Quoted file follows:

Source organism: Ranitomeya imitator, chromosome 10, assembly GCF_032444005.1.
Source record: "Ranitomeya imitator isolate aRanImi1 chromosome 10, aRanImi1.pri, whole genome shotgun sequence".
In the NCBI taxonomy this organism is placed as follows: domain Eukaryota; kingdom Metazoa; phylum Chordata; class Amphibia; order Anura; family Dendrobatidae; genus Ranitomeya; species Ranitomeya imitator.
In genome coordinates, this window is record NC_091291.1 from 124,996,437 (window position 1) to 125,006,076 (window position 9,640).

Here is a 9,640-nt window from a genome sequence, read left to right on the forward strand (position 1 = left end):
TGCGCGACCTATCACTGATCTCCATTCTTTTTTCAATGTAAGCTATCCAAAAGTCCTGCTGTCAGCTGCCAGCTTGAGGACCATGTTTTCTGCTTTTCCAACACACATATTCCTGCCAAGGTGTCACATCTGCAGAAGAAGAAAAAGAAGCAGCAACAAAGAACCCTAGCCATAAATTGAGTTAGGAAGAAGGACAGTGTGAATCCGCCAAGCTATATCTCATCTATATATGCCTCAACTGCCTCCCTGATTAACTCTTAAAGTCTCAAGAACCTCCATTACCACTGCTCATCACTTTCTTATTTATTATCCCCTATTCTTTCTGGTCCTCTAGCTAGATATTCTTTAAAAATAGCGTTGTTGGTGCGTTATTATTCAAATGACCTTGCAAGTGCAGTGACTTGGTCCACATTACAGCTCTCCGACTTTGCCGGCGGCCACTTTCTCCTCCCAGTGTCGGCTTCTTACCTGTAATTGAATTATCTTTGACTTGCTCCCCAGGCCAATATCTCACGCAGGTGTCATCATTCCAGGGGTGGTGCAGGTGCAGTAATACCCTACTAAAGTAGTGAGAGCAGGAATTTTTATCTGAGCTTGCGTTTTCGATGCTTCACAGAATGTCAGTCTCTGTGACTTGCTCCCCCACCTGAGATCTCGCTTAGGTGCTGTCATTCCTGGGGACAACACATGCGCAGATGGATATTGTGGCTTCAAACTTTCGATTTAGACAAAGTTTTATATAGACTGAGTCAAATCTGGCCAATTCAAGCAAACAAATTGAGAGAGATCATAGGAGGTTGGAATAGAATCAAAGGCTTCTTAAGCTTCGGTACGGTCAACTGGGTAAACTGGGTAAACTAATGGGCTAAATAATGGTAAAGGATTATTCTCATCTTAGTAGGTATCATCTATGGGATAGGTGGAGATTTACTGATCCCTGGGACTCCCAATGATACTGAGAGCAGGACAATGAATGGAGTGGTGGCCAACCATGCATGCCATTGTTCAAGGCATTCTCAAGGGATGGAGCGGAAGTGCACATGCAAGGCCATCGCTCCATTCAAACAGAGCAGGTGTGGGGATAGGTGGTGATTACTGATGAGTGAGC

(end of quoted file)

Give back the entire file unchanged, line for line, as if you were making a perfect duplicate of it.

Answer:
Source organism: Ranitomeya imitator, chromosome 10, assembly GCF_032444005.1.
Source record: "Ranitomeya imitator isolate aRanImi1 chromosome 10, aRanImi1.pri, whole genome shotgun sequence".
In the NCBI taxonomy this organism is placed as follows: domain Eukaryota; kingdom Metazoa; phylum Chordata; class Amphibia; order Anura; family Dendrobatidae; genus Ranitomeya; species Ranitomeya imitator.
In genome coordinates, this window is record NC_091291.1 from 124,996,437 (window position 1) to 125,006,076 (window position 9,640).

Here is a 9,640-nt window from a genome sequence, read left to right on the forward strand (position 1 = left end):
TGCGCGACCTATCACTGATCTCCATTCTTTTTTCAATGTAAGCTATCCAAAAGTCCTGCTGTCAGCTGCCAGCTTGAGGACCATGTTTTCTGCTTTTCCAACACACATATTCCTGCCAAGGTGTCACATCTGCAGAAGAAGAAAAAGAAGCAGCAACAAAGAACCCTAGCCATAAATTGAGTTAGGAAGAAGGACAGTGTGAATCCGCCAAGCTATATCTCATCTATATATGCCTCAACTGCCTCCCTGATTAACTCTTAAAGTCTCAAGAACCTCCATTACCACTGCTCATCACTTTCTTATTTATTATCCCCTATTCTTTCTGGTCCTCTAGCTAGATATTCTTTAAAAATAGCGTTGTTGGTGCGTTATTATTCAAATGACCTTGCAAGTGCAGTGACTTGGTCCACATTACAGCTCTCCGACTTTGCCGGCGGCCACTTTCTCCTCCCAGTGTCGGCTTCTTACCTGTAATTGAATTATCTTTGACTTGCTCCCCAGGCCAATATCTCACGCAGGTGTCATCATTCCAGGGGTGGTGCAGGTGCAGTAATACCCTACTAAAGTAGTGAGAGCAGGAATTTTTATCTGAGCTTGCGTTTTCGATGCTTCACAGAATGTCAGTCTCTGTGACTTGCTCCCCCACCTGAGATCTCGCTTAGGTGCTGTCATTCCTGGGGACAACACATGCGCAGATGGATATTGTGGCTTCAAACTTTCGATTTAGACAAAGTTTTATATAGACTGAGTCAAATCTGGCCAATTCAAGCAAACAAATTGAGAGAGATCATAGGAGGTTGGAATAGAATCAAAGGCTTCTTAAGCTTCGGTACGGTCAACTGGGTAAACTGGGTAAACTAATGGGCTAAATAATGGTAAAGGATTATTCTCATCTTAGTAGGTATCATCTATGGGATAGGTGGAGATTTACTGATCCCTGGGACTCCCAATGATACTGAGAGCAGGACAATGAATGGAGTGGTGGCCAACCATGCATGCCATTGTTCAAGGCATTCTCAAGGGATGGAGCGGAAGTGCACATGCAAGGCCATCGCTCCATTCAAACAGAGCAGGTGTGGGGATAGGTGGTGATTACTGATGAGTGAGC